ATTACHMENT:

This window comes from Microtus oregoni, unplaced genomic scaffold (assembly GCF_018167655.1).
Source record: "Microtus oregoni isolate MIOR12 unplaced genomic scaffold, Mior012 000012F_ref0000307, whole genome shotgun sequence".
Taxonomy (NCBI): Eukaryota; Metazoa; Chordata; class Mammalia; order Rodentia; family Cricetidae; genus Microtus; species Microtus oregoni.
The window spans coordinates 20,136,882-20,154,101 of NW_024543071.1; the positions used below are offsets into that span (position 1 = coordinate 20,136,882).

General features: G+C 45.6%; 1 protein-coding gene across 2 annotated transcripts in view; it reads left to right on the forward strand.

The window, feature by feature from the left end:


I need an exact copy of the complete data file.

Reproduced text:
This window comes from Microtus oregoni, unplaced genomic scaffold (assembly GCF_018167655.1).
Source record: "Microtus oregoni isolate MIOR12 unplaced genomic scaffold, Mior012 000012F_ref0000307, whole genome shotgun sequence".
Taxonomy (NCBI): Eukaryota; Metazoa; Chordata; class Mammalia; order Rodentia; family Cricetidae; genus Microtus; species Microtus oregoni.
The window spans coordinates 20,136,882-20,154,101 of NW_024543071.1; the positions used below are offsets into that span (position 1 = coordinate 20,136,882).

General features: G+C 45.6%; 1 protein-coding gene across 2 annotated transcripts in view; it reads left to right on the forward strand.

The window, feature by feature from the left end: